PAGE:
Yesterday in our NCHH RRP Training in Riverhead, New York a contractor asked; "will the EPA go after contractors who are not RRP Certified and Registered? Do you know of any illegal contractors who have been fined?
The answer is no. There have been no announced RRP enforcement actions against non RRP registered contractors that we know of. This contractor was very concerned that if he certifies his firm he will then be a target for enforcement. He asked how come the EPA is not getting illegally operating contractors off the street.
Today we received news that the EPA has fined a Springfield, Mass Landlord for failing to notify tenants about lead paint. Here is the press release from the EPA;
U.S. Environmental Protection Agency
New England Regional Office
May 3, 2011
Contact: David Deegan, (617) 918-1017Springfield, Mass. Landlord Fined for Failing to Notifiy Tenants about Lead Paint
(Boston, Mass. – May 3, 2011) – A landlord in Springfield, Mass., has agreed to pay $6,000 to settle EPA claims that tenants in a 99-unit building were not provided with information concerning lead paint, in violation of the federal lead-based paint disclosure requirements. These violations potentially put tenants at risk of exposure to lead-based paint hazards.
According to EPA’s New England office, the owners of 122 Chestnut LLC allegedly violated the Lead-Based Paint Disclosure Rule on several occasions in 2007, 2008 and 2009 when they failed to disclose information about lead-based paint prior to leasing 10 apartments in the building. Specifically, 122 Chestnut LLC failed to provide a copy of EPA’s lead hazard information pamphlet, Protect Your Family from Lead in Your Home, to the tenants and failed to ensure that the contract to lease included a lead warning statement. According to EPA, the landlord also failed to include, as an attachment or within the lease, a list of records or reports regarding lead-based paint and/or lead-based paint hazards or indicate that no such list exists. This action stems from a July 15, 2008 inspection of the property by EPA.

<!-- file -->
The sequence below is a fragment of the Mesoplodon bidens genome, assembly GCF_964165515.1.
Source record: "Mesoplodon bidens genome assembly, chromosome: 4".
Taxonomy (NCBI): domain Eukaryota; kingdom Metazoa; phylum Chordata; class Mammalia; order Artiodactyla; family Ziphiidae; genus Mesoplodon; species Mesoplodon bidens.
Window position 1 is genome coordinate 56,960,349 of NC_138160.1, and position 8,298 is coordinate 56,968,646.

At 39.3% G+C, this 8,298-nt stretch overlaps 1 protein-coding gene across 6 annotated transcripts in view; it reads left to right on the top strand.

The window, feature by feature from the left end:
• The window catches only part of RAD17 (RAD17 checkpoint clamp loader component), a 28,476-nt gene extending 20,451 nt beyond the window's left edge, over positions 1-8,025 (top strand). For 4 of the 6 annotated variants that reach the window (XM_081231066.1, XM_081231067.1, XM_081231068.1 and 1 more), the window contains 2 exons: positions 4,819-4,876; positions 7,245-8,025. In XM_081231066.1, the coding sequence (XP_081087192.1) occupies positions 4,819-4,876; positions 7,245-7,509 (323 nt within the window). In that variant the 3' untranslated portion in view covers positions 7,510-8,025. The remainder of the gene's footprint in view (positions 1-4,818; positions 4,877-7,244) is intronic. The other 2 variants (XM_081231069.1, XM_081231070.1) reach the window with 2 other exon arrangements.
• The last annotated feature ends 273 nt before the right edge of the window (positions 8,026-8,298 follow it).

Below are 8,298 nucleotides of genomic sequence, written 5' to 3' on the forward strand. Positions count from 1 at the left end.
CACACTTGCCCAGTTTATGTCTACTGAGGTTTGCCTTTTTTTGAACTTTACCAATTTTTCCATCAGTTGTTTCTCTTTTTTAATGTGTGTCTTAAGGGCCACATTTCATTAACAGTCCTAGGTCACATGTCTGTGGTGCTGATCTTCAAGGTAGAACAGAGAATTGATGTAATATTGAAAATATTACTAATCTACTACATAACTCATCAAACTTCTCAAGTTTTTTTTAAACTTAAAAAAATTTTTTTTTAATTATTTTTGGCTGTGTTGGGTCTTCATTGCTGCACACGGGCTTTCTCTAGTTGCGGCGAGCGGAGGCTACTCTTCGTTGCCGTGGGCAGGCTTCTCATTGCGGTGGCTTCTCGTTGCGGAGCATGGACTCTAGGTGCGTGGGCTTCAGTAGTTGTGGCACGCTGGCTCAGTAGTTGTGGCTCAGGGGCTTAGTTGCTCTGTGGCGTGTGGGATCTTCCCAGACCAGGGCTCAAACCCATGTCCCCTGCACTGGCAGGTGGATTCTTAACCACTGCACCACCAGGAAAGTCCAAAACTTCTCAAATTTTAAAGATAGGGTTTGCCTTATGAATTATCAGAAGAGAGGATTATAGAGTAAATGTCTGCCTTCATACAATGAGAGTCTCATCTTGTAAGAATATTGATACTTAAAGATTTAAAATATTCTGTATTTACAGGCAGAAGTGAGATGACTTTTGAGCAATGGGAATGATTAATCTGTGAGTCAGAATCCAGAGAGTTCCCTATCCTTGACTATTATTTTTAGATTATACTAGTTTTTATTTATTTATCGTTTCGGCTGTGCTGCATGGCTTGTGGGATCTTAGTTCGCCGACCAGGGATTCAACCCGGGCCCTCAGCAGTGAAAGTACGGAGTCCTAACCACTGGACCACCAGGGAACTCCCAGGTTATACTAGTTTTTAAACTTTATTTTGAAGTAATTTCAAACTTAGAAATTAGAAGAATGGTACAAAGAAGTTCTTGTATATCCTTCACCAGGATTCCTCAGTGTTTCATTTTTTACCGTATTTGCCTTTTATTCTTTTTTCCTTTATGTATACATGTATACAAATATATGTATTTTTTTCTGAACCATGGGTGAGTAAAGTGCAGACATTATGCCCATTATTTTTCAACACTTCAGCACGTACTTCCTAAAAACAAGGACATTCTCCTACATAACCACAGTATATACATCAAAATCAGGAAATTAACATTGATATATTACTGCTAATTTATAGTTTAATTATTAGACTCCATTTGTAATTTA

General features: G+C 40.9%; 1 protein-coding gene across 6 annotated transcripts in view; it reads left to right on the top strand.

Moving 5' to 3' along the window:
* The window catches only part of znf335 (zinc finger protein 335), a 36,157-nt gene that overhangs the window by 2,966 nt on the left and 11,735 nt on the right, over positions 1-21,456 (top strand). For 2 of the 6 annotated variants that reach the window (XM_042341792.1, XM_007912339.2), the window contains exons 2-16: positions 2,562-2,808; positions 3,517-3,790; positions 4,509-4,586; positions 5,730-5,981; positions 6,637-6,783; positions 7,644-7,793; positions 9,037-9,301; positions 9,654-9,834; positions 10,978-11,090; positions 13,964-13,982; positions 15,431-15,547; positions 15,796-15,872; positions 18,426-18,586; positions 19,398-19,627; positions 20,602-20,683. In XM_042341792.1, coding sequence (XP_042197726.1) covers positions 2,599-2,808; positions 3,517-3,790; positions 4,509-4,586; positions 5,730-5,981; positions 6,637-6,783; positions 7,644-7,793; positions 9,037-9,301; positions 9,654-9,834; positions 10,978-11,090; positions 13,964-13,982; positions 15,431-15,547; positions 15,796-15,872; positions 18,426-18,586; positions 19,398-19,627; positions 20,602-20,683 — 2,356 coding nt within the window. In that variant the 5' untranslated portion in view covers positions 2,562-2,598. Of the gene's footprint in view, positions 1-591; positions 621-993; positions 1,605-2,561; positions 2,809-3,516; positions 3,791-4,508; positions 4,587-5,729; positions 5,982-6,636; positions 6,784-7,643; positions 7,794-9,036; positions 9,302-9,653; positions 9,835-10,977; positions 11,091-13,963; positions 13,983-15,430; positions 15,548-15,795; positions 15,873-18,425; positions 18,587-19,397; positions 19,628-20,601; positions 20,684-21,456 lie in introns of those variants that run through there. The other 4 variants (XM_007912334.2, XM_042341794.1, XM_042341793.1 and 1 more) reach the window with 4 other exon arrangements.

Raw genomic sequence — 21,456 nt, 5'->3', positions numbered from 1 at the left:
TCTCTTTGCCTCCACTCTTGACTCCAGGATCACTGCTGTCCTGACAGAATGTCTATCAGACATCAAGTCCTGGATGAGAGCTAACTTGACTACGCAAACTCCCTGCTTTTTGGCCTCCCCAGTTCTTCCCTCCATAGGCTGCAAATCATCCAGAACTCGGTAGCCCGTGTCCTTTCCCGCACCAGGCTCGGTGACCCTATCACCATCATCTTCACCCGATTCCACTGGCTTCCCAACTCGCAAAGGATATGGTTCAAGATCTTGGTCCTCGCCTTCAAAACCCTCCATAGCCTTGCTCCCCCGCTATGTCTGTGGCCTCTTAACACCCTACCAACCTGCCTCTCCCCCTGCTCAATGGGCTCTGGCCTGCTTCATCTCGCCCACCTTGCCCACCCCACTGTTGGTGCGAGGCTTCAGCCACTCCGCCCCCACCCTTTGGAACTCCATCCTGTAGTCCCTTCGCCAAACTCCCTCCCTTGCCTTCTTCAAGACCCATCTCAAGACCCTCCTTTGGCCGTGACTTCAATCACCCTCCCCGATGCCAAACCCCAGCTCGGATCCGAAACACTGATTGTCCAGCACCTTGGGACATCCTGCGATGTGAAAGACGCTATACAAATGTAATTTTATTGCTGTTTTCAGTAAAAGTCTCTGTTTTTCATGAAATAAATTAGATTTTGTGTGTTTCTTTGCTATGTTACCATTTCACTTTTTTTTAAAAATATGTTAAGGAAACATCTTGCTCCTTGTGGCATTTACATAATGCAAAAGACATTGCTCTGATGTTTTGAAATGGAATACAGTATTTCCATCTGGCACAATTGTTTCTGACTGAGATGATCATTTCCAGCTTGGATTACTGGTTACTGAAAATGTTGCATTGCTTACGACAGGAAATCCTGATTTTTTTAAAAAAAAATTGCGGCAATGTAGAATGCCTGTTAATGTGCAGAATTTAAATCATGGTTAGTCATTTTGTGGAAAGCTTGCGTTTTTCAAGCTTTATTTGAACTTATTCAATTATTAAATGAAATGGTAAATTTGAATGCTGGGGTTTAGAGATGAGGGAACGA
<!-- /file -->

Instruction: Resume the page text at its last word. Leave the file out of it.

The Disclosure Rule is meant to give tenants adequate information about the risks associated with lead paint so that they can make informed decisions before signing a lease agreement.
This enforcement has nothing to do with RRP violations. Many recent enforcement announcements are for companies failing to disclose lead hazards prior to renting apartments. Many contractors are asking where is the enforcement of illegally operating contractors who are part of the underground economy? Legally operating companies fear now that they are registered they will be targeted by the EPA where those who are not registered will get off scott free. Some contractors are choosing to stay away from RRP certification because they believe that once they are in the EPA data base they will be known. Common knowledge in the industry is that EPA is not enforcing RRP practices and they do not have the resources.
Local building inspectors say they do not want anything to do with the RRP Lead Rule and still give out permits to non RRP certified contractors. Contractors think the law is not important or necessary because building inspectors are not behind it or asking for proof of certification.
The contractors in our class said they would rather do the right thing and become certified. They are disappointed to learn that the EPA has not fined non compliant contractors who are not registered for RRP. One contractor says "this is discrimination and an injustice to those who choose to play by the rules."
mark the coach
"one voice for the residential construction industry"